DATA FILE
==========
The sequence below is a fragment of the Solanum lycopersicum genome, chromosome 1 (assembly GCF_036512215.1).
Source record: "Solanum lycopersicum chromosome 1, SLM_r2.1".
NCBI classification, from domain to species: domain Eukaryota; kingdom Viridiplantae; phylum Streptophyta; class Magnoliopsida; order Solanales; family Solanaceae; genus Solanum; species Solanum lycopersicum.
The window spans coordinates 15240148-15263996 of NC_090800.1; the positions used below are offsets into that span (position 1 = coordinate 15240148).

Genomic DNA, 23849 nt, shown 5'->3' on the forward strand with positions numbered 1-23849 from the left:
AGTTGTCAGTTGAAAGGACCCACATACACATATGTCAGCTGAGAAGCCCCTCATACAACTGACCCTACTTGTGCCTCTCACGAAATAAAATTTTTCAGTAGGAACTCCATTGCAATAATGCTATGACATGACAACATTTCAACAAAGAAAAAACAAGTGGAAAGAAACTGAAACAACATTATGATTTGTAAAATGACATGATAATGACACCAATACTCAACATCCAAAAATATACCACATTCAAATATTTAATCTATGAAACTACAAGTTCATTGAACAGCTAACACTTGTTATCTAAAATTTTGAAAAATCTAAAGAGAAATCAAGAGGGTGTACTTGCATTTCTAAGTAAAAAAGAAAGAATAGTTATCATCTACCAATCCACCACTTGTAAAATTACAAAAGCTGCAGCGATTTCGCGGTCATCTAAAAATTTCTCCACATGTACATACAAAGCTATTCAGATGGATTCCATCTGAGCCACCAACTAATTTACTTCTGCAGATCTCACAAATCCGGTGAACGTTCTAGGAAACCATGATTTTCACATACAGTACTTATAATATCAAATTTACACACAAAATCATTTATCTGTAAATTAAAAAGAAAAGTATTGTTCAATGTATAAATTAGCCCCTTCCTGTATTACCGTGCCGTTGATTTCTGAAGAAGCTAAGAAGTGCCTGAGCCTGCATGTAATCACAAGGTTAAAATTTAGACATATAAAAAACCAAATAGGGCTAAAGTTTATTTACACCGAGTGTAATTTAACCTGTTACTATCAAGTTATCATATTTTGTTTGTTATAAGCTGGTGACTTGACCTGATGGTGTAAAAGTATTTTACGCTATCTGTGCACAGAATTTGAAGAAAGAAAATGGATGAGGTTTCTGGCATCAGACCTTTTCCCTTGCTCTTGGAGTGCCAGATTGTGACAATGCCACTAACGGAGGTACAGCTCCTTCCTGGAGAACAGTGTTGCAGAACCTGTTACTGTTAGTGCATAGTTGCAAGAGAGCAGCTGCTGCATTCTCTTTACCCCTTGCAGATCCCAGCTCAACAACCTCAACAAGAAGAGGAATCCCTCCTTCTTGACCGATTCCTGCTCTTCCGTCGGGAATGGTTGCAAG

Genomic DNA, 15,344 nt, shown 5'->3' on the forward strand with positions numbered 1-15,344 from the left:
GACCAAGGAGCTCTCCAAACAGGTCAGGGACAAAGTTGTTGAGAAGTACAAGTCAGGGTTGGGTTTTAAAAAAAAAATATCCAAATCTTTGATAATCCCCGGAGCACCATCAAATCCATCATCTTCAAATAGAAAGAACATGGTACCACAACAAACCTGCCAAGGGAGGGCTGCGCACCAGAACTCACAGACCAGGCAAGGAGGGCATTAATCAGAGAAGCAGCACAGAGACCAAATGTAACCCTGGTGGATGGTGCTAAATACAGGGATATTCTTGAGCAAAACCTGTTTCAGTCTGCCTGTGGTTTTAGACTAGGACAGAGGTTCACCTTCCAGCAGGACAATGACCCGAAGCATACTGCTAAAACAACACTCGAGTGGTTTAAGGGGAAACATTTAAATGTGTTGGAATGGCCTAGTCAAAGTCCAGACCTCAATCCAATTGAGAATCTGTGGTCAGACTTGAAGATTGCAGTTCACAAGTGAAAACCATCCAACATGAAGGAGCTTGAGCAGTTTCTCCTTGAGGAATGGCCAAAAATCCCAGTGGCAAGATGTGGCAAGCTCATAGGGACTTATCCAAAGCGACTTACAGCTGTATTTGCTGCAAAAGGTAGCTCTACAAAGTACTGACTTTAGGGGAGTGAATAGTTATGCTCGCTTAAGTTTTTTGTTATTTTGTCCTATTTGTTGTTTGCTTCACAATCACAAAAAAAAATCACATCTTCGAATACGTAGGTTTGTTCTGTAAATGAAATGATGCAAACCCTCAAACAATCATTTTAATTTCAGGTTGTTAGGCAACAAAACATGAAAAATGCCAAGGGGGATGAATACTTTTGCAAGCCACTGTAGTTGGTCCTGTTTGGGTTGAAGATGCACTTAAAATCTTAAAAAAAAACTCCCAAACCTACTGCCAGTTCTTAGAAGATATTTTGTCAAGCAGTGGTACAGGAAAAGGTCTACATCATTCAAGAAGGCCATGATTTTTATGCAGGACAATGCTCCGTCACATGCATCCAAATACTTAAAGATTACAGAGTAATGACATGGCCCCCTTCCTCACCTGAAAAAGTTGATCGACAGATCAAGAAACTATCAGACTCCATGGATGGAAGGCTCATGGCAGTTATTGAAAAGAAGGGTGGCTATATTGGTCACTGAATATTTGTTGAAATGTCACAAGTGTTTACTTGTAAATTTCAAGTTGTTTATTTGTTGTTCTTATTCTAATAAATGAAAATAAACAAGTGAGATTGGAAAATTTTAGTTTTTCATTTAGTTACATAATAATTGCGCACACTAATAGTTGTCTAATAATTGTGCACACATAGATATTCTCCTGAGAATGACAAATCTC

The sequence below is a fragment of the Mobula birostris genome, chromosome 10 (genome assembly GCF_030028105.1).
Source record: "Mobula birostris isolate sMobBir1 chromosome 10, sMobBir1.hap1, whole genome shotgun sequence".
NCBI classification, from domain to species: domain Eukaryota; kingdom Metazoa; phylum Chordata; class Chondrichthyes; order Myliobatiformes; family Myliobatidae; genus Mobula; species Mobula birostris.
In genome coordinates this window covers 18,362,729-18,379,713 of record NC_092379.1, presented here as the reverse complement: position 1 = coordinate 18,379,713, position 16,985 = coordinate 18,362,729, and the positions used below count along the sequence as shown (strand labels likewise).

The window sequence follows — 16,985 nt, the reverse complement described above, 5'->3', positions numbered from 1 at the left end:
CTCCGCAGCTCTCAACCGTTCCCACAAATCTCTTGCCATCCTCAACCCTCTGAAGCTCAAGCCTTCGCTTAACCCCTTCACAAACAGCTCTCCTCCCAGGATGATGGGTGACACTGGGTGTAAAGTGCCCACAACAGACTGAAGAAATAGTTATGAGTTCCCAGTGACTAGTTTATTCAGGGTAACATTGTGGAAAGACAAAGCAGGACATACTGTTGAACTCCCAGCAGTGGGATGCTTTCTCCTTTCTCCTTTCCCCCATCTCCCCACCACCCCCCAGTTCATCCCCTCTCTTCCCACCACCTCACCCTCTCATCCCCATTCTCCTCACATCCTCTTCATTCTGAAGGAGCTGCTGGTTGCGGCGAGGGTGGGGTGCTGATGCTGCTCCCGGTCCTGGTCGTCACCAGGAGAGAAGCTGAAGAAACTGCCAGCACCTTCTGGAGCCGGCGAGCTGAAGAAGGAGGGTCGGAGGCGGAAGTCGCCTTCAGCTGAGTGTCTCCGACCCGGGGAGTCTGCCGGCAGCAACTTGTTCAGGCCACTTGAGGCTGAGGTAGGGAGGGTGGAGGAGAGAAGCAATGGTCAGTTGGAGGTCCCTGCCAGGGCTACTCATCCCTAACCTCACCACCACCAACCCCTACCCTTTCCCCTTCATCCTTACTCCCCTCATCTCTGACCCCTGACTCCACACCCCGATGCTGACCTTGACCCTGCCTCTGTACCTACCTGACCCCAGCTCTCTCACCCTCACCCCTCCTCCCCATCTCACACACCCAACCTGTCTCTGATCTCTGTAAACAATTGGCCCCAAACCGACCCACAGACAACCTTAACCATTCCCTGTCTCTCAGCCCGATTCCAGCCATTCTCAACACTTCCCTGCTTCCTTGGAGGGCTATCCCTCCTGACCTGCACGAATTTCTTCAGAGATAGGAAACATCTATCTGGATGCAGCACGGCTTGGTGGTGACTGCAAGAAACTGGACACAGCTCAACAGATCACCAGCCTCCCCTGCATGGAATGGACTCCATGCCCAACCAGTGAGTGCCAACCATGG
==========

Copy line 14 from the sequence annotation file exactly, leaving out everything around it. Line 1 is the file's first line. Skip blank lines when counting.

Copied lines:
CTCCGCAGCTCTCAACCGTTCCCACAAATCTCTTGCCATCCTCAACCCTCTGAAGCTCAAGCCTTCGCTTAACCCCTTCACAAACAGCTCTCCTCCCAGGATGATGGGTGACACTGGGTGTAAAGTGCCCACAACAGACTGAAGAAATAGTTATGAGTTCCCAGTGACTAGTTTATTCAGGGTAACATTGTGGAAAGACAAAGCAGGACATACTGTTGAACTCCCAGCAGTGGGATGCTTTCTCCTTTCTCCTTTCCCCCATCTCCCCACCACCCCCCAGTTCATCCCCTCTCTTCCCACCACCTCACCCTCTCATCCCCATTCTCCTCACATCCTCTTCATTCTGAAGGAGCTGCTGGTTGCGGCGAGGGTGGGGTGCTGATGCTGCTCCCGGTCCTGGTCGTCACCAGGAGAGAAGCTGAAGAAACTGCCAGCACCTTCTGGAGCCGGCGAGCTGAAGAAGGAGGGTCGGAGGCGGAAGTCGCCTTCAGCTGAGTGTCTCCGACCCGGGGAGTCTGCCGGCAGCAACTTGTTCAGGCCACTTGAGGCTGAGGTAGGGAGGGTGGAGGAGAGAAGCAATGGTCAGTTGGAGGTCCCTGCCAGGGCTACTCATCCCTAACCTCACCACCACCAACCCCTACCCTTTCCCCTTCATCCTTACTCCCCTCATCTCTGACCCCTGACTCCACACCCCGATGCTGACCTTGACCCTGCCTCTGTACCTACCTGACCCCAGCTCTCTCACCCTCACCCCTCCTCCCCATCTCACACACCCAACCTGTCTCTGATCTCTGTAAACAATTGGCCCCAAACCGACCCACAGACAACCTTAACCATTCCCTGTCTCTCAGCCCGATTCCAGCCATTCTCAACACTTCCCTGCTTCCTTGGAGGGCTATCCCTCCTGACCTGCACGAATTTCTTCAGAGATAGGAAACATCTATCTGGATGCAGCACGGCTTGGTGGTGACTGCAAGAAACTGGACACAGCTCAACAGATCACCAGCCTCCCCTGCATGGAATGGACTCCATGCCCAACCAGTGAGTGCCAACCATGG